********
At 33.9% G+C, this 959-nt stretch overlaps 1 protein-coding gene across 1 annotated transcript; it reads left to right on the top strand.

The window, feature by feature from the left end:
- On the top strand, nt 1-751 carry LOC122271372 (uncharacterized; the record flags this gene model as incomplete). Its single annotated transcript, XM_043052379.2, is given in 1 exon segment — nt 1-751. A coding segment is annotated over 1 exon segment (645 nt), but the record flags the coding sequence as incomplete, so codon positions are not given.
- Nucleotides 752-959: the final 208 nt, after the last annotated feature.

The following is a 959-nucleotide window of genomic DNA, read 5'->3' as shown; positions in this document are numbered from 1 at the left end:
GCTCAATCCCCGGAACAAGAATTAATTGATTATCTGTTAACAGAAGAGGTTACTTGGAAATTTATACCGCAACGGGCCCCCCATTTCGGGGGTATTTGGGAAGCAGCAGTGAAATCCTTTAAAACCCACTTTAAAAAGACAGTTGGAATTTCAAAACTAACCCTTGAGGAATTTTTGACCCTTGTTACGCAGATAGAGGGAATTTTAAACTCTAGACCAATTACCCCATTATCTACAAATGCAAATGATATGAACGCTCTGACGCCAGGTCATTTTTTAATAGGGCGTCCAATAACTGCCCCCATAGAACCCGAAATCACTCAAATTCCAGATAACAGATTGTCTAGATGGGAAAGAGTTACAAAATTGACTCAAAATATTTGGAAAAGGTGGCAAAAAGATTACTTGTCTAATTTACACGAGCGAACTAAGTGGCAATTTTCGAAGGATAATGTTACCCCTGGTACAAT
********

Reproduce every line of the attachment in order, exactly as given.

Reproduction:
At 33.9% G+C, this 959-nt stretch overlaps 1 protein-coding gene across 1 annotated transcript; it reads left to right on the top strand.

The window, feature by feature from the left end:
- On the top strand, nt 1-751 carry LOC122271372 (uncharacterized; the record flags this gene model as incomplete). Its single annotated transcript, XM_043052379.2, is given in 1 exon segment — nt 1-751. A coding segment is annotated over 1 exon segment (645 nt), but the record flags the coding sequence as incomplete, so codon positions are not given.
- Nucleotides 752-959: the final 208 nt, after the last annotated feature.

The following is a 959-nucleotide window of genomic DNA, read 5'->3' as shown; positions in this document are numbered from 1 at the left end:
GCTCAATCCCCGGAACAAGAATTAATTGATTATCTGTTAACAGAAGAGGTTACTTGGAAATTTATACCGCAACGGGCCCCCCATTTCGGGGGTATTTGGGAAGCAGCAGTGAAATCCTTTAAAACCCACTTTAAAAAGACAGTTGGAATTTCAAAACTAACCCTTGAGGAATTTTTGACCCTTGTTACGCAGATAGAGGGAATTTTAAACTCTAGACCAATTACCCCATTATCTACAAATGCAAATGATATGAACGCTCTGACGCCAGGTCATTTTTTAATAGGGCGTCCAATAACTGCCCCCATAGAACCCGAAATCACTCAAATTCCAGATAACAGATTGTCTAGATGGGAAAGAGTTACAAAATTGACTCAAAATATTTGGAAAAGGTGGCAAAAAGATTACTTGTCTAATTTACACGAGCGAACTAAGTGGCAATTTTCGAAGGATAATGTTACCCCTGGTACAAT